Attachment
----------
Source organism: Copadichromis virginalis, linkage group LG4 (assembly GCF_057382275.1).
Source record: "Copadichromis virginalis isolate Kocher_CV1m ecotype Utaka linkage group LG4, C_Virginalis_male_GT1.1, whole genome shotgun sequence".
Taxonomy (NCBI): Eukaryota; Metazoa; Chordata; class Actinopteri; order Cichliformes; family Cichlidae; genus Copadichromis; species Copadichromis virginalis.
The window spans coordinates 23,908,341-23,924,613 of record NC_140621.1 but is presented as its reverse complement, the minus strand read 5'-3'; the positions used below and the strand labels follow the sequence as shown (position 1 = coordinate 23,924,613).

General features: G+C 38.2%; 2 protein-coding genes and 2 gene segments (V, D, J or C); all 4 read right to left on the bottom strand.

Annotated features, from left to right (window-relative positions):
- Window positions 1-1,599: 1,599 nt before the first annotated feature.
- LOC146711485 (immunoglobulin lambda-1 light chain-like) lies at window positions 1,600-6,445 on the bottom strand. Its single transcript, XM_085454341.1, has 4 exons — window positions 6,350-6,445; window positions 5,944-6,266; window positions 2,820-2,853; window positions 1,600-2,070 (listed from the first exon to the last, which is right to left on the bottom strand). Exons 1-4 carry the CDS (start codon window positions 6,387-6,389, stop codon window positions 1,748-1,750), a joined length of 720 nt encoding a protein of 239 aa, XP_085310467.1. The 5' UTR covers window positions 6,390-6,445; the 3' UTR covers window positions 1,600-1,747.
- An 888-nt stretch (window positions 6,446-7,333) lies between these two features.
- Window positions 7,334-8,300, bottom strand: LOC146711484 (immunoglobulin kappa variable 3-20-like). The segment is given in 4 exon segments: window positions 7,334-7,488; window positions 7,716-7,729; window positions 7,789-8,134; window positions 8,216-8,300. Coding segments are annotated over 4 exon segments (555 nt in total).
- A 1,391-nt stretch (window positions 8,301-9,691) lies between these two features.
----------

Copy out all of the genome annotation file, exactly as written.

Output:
Source organism: Copadichromis virginalis, linkage group LG4 (assembly GCF_057382275.1).
Source record: "Copadichromis virginalis isolate Kocher_CV1m ecotype Utaka linkage group LG4, C_Virginalis_male_GT1.1, whole genome shotgun sequence".
Taxonomy (NCBI): Eukaryota; Metazoa; Chordata; class Actinopteri; order Cichliformes; family Cichlidae; genus Copadichromis; species Copadichromis virginalis.
The window spans coordinates 23,908,341-23,924,613 of record NC_140621.1 but is presented as its reverse complement, the minus strand read 5'-3'; the positions used below and the strand labels follow the sequence as shown (position 1 = coordinate 23,924,613).

General features: G+C 38.2%; 2 protein-coding genes and 2 gene segments (V, D, J or C); all 4 read right to left on the bottom strand.

Annotated features, from left to right (window-relative positions):
- Window positions 1-1,599: 1,599 nt before the first annotated feature.
- LOC146711485 (immunoglobulin lambda-1 light chain-like) lies at window positions 1,600-6,445 on the bottom strand. Its single transcript, XM_085454341.1, has 4 exons — window positions 6,350-6,445; window positions 5,944-6,266; window positions 2,820-2,853; window positions 1,600-2,070 (listed from the first exon to the last, which is right to left on the bottom strand). Exons 1-4 carry the CDS (start codon window positions 6,387-6,389, stop codon window positions 1,748-1,750), a joined length of 720 nt encoding a protein of 239 aa, XP_085310467.1. The 5' UTR covers window positions 6,390-6,445; the 3' UTR covers window positions 1,600-1,747.
- An 888-nt stretch (window positions 6,446-7,333) lies between these two features.
- Window positions 7,334-8,300, bottom strand: LOC146711484 (immunoglobulin kappa variable 3-20-like). The segment is given in 4 exon segments: window positions 7,334-7,488; window positions 7,716-7,729; window positions 7,789-8,134; window positions 8,216-8,300. Coding segments are annotated over 4 exon segments (555 nt in total).
- A 1,391-nt stretch (window positions 8,301-9,691) lies between these two features.